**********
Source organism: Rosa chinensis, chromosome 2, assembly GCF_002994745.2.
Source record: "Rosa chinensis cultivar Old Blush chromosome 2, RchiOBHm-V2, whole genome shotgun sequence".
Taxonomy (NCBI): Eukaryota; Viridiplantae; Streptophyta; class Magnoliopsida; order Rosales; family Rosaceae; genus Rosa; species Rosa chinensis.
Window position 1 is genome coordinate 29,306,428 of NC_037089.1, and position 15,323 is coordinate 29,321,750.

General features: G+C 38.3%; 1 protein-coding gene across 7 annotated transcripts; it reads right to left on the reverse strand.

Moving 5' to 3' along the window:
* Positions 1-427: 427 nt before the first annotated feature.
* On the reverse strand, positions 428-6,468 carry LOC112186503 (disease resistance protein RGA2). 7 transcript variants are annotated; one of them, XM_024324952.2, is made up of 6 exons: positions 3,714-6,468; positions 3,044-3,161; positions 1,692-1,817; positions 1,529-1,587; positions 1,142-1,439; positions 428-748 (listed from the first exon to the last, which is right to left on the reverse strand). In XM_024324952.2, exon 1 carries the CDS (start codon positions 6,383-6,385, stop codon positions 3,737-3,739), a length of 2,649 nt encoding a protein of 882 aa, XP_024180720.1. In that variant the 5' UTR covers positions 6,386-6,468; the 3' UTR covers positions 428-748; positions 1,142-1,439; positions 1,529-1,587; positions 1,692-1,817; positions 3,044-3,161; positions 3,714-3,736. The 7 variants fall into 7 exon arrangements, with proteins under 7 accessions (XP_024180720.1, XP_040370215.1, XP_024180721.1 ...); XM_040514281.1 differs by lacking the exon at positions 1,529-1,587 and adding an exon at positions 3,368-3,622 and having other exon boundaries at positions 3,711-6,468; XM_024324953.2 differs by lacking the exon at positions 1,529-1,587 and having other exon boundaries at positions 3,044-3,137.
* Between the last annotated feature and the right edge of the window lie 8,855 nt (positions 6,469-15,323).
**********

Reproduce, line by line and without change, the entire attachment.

Source organism: Rosa chinensis, chromosome 2, assembly GCF_002994745.2.
Source record: "Rosa chinensis cultivar Old Blush chromosome 2, RchiOBHm-V2, whole genome shotgun sequence".
Taxonomy (NCBI): Eukaryota; Viridiplantae; Streptophyta; class Magnoliopsida; order Rosales; family Rosaceae; genus Rosa; species Rosa chinensis.
Window position 1 is genome coordinate 29,306,428 of NC_037089.1, and position 15,323 is coordinate 29,321,750.

General features: G+C 38.3%; 1 protein-coding gene across 7 annotated transcripts; it reads right to left on the reverse strand.

Moving 5' to 3' along the window:
* Positions 1-427: 427 nt before the first annotated feature.
* On the reverse strand, positions 428-6,468 carry LOC112186503 (disease resistance protein RGA2). 7 transcript variants are annotated; one of them, XM_024324952.2, is made up of 6 exons: positions 3,714-6,468; positions 3,044-3,161; positions 1,692-1,817; positions 1,529-1,587; positions 1,142-1,439; positions 428-748 (listed from the first exon to the last, which is right to left on the reverse strand). In XM_024324952.2, exon 1 carries the CDS (start codon positions 6,383-6,385, stop codon positions 3,737-3,739), a length of 2,649 nt encoding a protein of 882 aa, XP_024180720.1. In that variant the 5' UTR covers positions 6,386-6,468; the 3' UTR covers positions 428-748; positions 1,142-1,439; positions 1,529-1,587; positions 1,692-1,817; positions 3,044-3,161; positions 3,714-3,736. The 7 variants fall into 7 exon arrangements, with proteins under 7 accessions (XP_024180720.1, XP_040370215.1, XP_024180721.1 ...); XM_040514281.1 differs by lacking the exon at positions 1,529-1,587 and adding an exon at positions 3,368-3,622 and having other exon boundaries at positions 3,711-6,468; XM_024324953.2 differs by lacking the exon at positions 1,529-1,587 and having other exon boundaries at positions 3,044-3,137.
* Between the last annotated feature and the right edge of the window lie 8,855 nt (positions 6,469-15,323).